When you’re writing a novel in which dinosaurs and humans interact, you’ve really got only two choices: bring them to you or go to them. The classic novels THE LAND THAT TIME FORGOT and THE LOST WORLD are examples of the former. There don’t seem to be as many of the latter, but one I just came across is George Gaylord Simpson’s terrific THE DECHRONIZATION OF SAM MAGRUDER (St. Martin's Press 1997). Simpson was one of the more renowned paleontologists of the 20th Century and the manuscript was found after his death in the 1980s by his daughter. It has a forward by Arthur C. Clarke and an afterward by Stephen Jay Gould.
The novel is set in a framework similar to that of H.G. Wells' THE TIME MACHINE: several individuals discuss the implications of “tablets” they found, written by a human, and dated from the Cretaceous. The tablets tell the story of the time-traveling scientist Sam Magruder and his accidental transport back into time and his survival in the Mesozoic.
He encounters T.rex, sauropods, hadrosaurs, and various nasty theropods in somewhat dated representations (apparently Simpson did not take to the newfangled notion that dinosaur were active, warm-blooded, or could have feathers) and discusses his other attempts to survive -- incluidng trying to find shelter, hunt, and start a fire...
But the really intriguing thing is one of the questions posed at the beginning of the novel: one character -- the Universal Historian -- opines that, by virtue of being lost in time, Sam Magruder is more lost, more alone than any human ever has been. He argues that folks lost on desert islands or in outer space (the novel takes place a hundred years in the future) are not as lost as Sam Magruder, because they have at least the hope of rescue. And that how he reacts to it is a sign of character.
I had a few reactions to this: First, I think that in many recent robinsonnades (lost-on-a-desert-island stories) this despair over aloneness is absent. I can't actually think of one off the top of my head in which this is addressed, other than ROBINSON CRUSOE itself. Robinsonnades seem to have come to be more about physical survival than psychological.
But (second) I’m not entirely sure that Sam Magruder has absolutely no hope of rescue. Admittedly, the novel sets it up so that, according to his theory of time travel, it would be impossible for anyone to duplicate Magruder's feat, and thus reach his precise point in time and space (apparently, you cannot control the time, date, or location of "landing.").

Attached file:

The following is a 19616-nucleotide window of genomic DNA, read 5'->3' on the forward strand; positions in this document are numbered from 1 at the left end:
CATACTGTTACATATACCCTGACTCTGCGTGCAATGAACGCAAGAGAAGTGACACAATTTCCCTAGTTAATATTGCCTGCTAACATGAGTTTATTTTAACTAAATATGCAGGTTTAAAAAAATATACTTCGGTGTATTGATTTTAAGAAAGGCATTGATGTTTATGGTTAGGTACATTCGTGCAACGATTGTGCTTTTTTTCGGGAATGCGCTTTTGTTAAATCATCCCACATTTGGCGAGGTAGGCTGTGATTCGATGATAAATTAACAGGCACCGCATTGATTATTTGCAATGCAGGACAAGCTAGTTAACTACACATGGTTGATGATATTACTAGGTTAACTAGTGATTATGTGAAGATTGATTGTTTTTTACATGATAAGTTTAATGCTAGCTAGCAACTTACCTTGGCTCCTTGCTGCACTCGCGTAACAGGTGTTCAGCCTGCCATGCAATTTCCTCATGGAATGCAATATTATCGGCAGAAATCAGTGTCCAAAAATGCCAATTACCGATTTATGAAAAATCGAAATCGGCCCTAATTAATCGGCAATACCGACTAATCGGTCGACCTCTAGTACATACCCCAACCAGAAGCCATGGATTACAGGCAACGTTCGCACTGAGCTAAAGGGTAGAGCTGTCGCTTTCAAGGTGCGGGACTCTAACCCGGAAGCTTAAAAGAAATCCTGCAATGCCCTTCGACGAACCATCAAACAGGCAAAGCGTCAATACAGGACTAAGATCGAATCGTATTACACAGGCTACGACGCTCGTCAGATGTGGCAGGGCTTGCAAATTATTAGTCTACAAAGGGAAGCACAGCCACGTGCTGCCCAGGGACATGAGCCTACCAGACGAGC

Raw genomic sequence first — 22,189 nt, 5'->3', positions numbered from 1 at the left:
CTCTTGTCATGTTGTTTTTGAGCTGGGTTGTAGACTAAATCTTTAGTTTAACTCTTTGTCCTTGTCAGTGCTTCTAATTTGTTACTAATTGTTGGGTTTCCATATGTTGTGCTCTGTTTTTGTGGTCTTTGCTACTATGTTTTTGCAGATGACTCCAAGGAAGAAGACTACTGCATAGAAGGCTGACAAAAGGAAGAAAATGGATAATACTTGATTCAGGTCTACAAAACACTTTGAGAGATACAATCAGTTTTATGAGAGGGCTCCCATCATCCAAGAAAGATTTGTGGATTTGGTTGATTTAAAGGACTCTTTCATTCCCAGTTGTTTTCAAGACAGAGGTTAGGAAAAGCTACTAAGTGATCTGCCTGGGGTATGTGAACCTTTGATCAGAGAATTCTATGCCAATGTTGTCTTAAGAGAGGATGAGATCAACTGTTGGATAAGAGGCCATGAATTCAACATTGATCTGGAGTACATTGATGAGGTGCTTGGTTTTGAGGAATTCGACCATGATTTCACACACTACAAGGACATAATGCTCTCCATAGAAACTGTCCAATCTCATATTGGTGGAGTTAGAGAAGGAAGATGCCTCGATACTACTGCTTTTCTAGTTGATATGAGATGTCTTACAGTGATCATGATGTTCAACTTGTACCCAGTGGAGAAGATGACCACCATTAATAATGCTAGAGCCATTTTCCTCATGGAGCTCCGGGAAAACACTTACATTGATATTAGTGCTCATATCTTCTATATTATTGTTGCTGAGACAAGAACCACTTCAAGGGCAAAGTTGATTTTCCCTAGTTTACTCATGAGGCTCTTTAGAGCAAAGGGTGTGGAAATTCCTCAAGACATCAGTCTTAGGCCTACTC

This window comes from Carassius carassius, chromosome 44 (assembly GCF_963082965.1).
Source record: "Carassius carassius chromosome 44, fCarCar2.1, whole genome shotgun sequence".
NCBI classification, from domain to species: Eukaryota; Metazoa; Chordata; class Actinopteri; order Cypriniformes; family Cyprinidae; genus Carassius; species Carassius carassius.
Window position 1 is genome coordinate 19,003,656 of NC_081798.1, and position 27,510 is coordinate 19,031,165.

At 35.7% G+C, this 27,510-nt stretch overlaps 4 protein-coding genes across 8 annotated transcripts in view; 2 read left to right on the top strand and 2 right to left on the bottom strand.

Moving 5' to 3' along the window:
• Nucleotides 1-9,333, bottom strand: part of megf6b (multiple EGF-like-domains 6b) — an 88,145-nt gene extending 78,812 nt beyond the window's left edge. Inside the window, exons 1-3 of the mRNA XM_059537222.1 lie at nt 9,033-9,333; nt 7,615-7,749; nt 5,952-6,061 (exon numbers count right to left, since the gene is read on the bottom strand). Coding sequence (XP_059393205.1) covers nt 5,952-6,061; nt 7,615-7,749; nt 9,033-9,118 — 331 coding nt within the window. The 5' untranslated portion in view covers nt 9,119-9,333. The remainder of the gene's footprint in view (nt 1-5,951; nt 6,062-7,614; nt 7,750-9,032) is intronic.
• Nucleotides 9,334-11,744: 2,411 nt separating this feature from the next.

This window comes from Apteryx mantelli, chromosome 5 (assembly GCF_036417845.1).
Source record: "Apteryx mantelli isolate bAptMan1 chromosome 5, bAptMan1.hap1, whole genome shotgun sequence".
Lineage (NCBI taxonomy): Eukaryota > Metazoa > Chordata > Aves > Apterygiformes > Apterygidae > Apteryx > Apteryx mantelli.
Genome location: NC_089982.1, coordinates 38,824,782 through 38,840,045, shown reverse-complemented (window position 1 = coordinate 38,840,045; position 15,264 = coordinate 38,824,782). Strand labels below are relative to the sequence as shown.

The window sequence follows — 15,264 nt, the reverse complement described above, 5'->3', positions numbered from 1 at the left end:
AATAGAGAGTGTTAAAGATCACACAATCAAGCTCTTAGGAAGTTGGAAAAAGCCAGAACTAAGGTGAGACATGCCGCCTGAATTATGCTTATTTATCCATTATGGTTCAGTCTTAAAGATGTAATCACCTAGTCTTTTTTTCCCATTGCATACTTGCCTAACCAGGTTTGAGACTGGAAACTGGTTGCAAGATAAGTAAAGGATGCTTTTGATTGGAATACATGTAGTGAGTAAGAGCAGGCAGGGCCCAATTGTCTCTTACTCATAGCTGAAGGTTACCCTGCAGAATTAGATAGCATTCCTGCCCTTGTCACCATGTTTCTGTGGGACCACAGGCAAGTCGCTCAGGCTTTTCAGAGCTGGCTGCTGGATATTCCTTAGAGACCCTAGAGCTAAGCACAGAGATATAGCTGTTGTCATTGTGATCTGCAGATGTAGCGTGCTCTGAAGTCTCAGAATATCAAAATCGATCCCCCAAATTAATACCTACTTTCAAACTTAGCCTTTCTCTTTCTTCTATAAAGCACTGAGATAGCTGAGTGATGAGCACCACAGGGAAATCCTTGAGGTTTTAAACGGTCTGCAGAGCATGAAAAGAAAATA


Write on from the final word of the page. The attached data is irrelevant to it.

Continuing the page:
But, of course, that’s only in his time…and in the future, presumably, there’s an infinite amount of it, so surely there is the possibility that someone a thousand years from when he left and a more developed scientific and engineering background might be able to find him. Also, it's just possible that Magruder's theory might be incorrect (oddly enough, he never does contemplate this possibility).
In any case, I think SAM MAGRUDER does portray that despair of (almost) absolute aloneness in a compelling manner. Really, probably better than any robinsonnade I've read other than ROBINSON CRUSOE itself (Of course, in CRUSOE, overlaid was the despair of having been abandoned by God).
Another thing that came to mind, though, is that this concept of absolute aloneness and the enormity thereof is a great literary vehicle for introducing the idea of the immensity of time and just how "far away" 65 million years ago really is. That is, in addition to the philosophical question(s) posed, it presents a handle for grasping time as "distance" so that the modern reader can appreciate being lost in time in much the same way that early eighteenth century readers would have understood being lost at sea.